Inspections, Compliance, Enforcement, and Criminal Investigations
Roy and Malensky 07-Oct-05
Department of Health and Human Services
|Public Health Service |
Food and Drug Administration
22201 23rd Drive SE
Bothell, WA 96021-4421
October 7, 2005
VIA CERTIFIED MAIL
RETURN RECEIPT REQUESTED
In reply refer to Warning Letter SEA 06-08
Roy J. Malensky, Owner
Roy and Barb Malensky
d.b.a. Oregon Berry Packing Company
6000 SW Minter Bridge Road
Hillsboro, OR 97123
Dear Mr. Malensky:
The U.S. Food and Drug Administration (FDA) inspected your firm, located at 6000 SW Minter Bridge Road, Hillsboro, Oregon 97123, on June 27, 2005. We found that you have serious deviations from the Juice HACCP regulations (21 CFR Part 120). These deviations, some of which were previously brought to your attention, cause your strawberry puree to be in violation of section 402(a)(4) of the Federal Food, Drug, and Cosmetic Act (the Act). You can find the Act and FDA's regulations, including the Juice HACCP Regulation, through links on FDA's Internet homepage at <a href=">htttp:/www.fda.gov.
The deviations were as follows:
1. You must have a HACCP plan that lists the food safety hazards that are reasonably likely to occur, to comply with 21 CFR 120.8(b)(1). However, your firm's HACCP plan for strawberry puree (4+1) does not list the food safety hazards of pathogens.
2. You must have sanitation control records that document monitoring and corrections, to comply with 21 CFR 120.6(c). However, your firm does not maintain sanitation control records for the following areas of sanitation:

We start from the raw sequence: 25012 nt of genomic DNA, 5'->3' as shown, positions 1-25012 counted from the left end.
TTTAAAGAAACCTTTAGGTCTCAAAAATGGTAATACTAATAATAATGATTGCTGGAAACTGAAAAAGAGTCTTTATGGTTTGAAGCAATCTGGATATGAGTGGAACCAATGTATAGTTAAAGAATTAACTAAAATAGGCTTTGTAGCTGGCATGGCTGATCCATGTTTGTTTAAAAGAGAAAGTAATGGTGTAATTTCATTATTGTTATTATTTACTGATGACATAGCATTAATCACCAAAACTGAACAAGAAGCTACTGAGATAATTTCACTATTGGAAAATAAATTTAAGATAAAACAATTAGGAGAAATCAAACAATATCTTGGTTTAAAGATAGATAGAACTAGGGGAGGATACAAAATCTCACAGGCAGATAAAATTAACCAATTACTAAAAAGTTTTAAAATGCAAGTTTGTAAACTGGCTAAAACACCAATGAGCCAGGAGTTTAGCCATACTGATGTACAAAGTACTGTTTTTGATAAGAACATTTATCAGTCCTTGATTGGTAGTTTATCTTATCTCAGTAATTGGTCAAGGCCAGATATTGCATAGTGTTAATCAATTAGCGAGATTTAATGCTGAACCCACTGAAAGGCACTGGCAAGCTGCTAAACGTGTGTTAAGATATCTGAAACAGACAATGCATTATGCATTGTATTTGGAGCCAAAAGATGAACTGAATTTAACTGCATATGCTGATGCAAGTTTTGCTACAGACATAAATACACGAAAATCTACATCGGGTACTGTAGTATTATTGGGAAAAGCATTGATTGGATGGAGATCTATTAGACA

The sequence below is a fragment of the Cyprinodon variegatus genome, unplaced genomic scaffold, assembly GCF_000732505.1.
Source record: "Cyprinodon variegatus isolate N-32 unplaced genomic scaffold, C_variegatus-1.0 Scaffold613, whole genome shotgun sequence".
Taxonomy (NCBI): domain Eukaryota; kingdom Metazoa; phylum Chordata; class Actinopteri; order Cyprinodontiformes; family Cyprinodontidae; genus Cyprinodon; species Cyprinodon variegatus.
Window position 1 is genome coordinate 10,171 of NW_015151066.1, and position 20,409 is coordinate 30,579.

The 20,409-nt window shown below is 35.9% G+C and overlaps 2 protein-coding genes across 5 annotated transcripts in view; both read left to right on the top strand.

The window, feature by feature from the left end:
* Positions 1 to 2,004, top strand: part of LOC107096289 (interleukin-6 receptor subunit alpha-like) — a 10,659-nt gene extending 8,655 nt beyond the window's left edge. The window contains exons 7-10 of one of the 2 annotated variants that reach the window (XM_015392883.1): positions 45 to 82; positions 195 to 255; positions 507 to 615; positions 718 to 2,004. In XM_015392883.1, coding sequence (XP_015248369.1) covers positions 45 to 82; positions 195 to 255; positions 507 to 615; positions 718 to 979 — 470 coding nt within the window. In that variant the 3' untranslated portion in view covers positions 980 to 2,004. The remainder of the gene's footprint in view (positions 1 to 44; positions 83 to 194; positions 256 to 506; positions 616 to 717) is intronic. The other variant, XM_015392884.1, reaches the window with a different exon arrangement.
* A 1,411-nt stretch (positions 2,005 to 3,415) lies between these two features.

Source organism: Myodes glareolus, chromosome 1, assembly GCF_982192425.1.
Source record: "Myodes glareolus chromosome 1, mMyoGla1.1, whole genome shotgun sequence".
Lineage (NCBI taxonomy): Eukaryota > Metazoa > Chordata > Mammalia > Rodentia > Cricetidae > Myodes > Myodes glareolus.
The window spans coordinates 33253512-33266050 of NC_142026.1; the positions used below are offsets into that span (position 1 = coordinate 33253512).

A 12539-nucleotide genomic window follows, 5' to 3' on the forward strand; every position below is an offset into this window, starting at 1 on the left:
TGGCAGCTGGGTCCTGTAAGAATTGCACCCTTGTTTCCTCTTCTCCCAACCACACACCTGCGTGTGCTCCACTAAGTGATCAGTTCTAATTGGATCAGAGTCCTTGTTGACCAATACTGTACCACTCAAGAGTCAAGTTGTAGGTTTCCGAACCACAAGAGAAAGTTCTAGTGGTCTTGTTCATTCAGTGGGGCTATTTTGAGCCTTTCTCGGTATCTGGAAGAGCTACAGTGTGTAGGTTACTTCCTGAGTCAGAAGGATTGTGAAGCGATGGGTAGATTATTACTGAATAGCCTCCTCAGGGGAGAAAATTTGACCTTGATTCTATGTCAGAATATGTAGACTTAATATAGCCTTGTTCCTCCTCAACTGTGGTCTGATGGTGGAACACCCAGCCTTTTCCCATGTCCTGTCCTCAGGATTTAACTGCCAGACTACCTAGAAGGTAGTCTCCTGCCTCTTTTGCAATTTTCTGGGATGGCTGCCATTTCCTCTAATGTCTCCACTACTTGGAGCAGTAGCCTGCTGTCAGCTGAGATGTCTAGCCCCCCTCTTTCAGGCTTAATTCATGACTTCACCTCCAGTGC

Condition and cleanliness of food contact surfaces, including utensils, gloves, and outer garments;
Maintenance of hand washing, hand sanitizing and toilet facilities;
Protection of food, food packaging materials, and food contact surfaces from adulteration with lubricants, fuel, pesticides, cleaning compounds, sanitizing agents, condensate, and other chemical, physical, and biological contaminants. Our investigators noted that clean plastic baskets for packaging fresh berries were stored in open cases in the warehouse where a bird was observed. Also, plastic cartons were stored outside in exposed cases and live insects were seen on several cartons;
Proper labeling, storage, and use of toxic compounds;
Control of employee health conditions that could result in the microbiological contamination of food, food packaging materials, and food contact surfaces.
You should take prompt action to correct these violations and prevent their recurrence. Failure to make prompt corrections could result in regulatory action without further notice. For instance, FDA may seize your violative products and/or enjoin your firm from operating.
It is essential that you respond in writing within fifteen (15) working days from your receipt of this letter. Your response should outline the specific actions you are taking to correct the deviations noted above. You may wish to include in your response documentation such as new HACCP plans, sanitation control records, or other useful information that would assist us in evaluating your corrections. If the corrective actions cannot be completed within fifteen working days, state the reason for your delay and the time within which you will correct any remaining deviations.
The above violations are not meant to be an all-inclusive fist of deficiencies for these products or their labeling or any other product your firm manufactures or labels. It is your responsibility to ensure that ail of your products comply with the laws and regulations enforced by FDA.
Please send your response(s) to the U. S. Food and Drug Administration, 22201 23rd Drive SE, Bothell, Washington 98021, Attention: Michael J. Donovan, Compliance Officer. If you have questions regarding any issue in this letter, please contact me at (425) 483-4906.
Charles M. Breen